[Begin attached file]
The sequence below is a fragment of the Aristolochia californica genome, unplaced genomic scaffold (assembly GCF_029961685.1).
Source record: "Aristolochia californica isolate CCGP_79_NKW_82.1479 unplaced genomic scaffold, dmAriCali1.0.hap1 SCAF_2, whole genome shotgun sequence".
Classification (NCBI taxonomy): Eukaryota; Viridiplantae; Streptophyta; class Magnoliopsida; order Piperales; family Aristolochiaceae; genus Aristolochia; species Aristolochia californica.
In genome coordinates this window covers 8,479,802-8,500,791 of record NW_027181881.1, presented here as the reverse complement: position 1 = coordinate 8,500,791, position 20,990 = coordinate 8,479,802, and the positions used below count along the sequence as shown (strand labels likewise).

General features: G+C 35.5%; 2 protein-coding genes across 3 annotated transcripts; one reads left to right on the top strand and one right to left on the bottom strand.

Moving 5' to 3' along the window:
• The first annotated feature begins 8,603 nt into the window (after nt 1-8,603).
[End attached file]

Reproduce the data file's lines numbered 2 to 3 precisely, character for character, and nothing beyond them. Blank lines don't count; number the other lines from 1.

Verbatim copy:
Source record: "Aristolochia californica isolate CCGP_79_NKW_82.1479 unplaced genomic scaffold, dmAriCali1.0.hap1 SCAF_2, whole genome shotgun sequence".
Classification (NCBI taxonomy): Eukaryota; Viridiplantae; Streptophyta; class Magnoliopsida; order Piperales; family Aristolochiaceae; genus Aristolochia; species Aristolochia californica.